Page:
You see, while violent crimes are actually decreasing in the United States, mass shootings are, in fact, increasing and while identifying as “trans” is low among adults, an exceedingly high number of teens identify as transgender. Both of these phenomena can be explained by the social contagion principle – this thing is getting attention and I want attention, so I am going to do that thing. 

In other words, I want attention. I want popularity. I want fame and I will do anything to attain it even if it means attaining fame posthumously. In our social media culture, where kids and adults place a numerical value on their personal self worth via likes, shares, and retweets, fame is the idol of the internet age. While trading our values for money has long been a human failing (a recent example is US trade relations with China), we are now also trading our values for fame- the currency of the social media age. The consequence of our desire for fame is the execution of any evil deed necessary to further “worship” our idol. In other words, we want fame at any cost. 

Drawing from Colossians 3:5-6, John Piper provides strong discussion on idols and idolatry in an article for Desiring God. Colossians 3:5-6 says, “Put to death therefore what is earthly in you: sexual immorality, impurity, passion, evil desire, and covetousness, which is idolatry. On account of these the wrath of God is coming.” In this passage Paul defines covetousness as idolatry. Thus, idolatry starts in the heart, but it almost never stops there. From our idolatrous hearts, we exhibit idolatrous behavior. As Piper explains, idolatry starts as covetousness in our hearts then often becomes “a deed of the body” like a poisonous fruit on the twisted branch of idolatry. Whether committing a massacre or transitioning to the opposite gender, our sinful idolatry starts in our hearts and produces sinful behavior, compromising our morals in order to nurture our personal idol(s).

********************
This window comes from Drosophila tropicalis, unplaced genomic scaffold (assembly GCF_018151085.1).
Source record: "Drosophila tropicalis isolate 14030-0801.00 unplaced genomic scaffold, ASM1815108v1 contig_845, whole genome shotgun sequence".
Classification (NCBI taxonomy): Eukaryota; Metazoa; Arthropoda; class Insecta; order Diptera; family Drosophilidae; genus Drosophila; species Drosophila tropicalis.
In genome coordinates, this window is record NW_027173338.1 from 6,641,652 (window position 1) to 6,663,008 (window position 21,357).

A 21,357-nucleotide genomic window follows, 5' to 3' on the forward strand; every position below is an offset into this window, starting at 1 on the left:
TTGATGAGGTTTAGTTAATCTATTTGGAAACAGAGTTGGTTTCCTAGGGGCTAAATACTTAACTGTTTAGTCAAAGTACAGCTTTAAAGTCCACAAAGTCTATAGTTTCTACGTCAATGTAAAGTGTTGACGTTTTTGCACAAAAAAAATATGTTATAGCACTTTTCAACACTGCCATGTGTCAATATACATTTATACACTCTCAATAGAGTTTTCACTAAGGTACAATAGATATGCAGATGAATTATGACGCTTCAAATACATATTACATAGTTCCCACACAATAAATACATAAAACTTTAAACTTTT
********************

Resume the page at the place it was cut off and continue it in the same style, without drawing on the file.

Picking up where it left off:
Colossians 3:6 ends by saying, “. . .On account of these the wrath of God is coming.” The wrath of an omnipotent, all-righteous God is coming. Reading this verse with Exodus 20: 4-5 in mind, which describes God as a jealous God, we must realize that God’s jealousy is both righteous and loving. Piper says, “It is a loving jealousy, because we were made to find our greatest joy when he is our greatest treasure. He is jealous that he be honored by being treasured, and he is jealous that we be satisfied by treasuring him.” Therefore, replacing God in our lives with some other object not only offends Him, but we destroy ourselves as well. But take heart fellow believers! For we have escaped the wrath of Almighty God! 1 Thessalonians 1:9-10 declares, “You turned to God from idols to serve the living and true God, and to wait for his Son from heaven, whom he raised from the dead, Jesus who delivers us from the wrath to come.” Let us turn from every idol and serve the living true God for by the cross of Jesus Christ we can be saved – from the wrath of God and from ourselves.

-Hannah R. Miller
Host, The Hannah Miller Show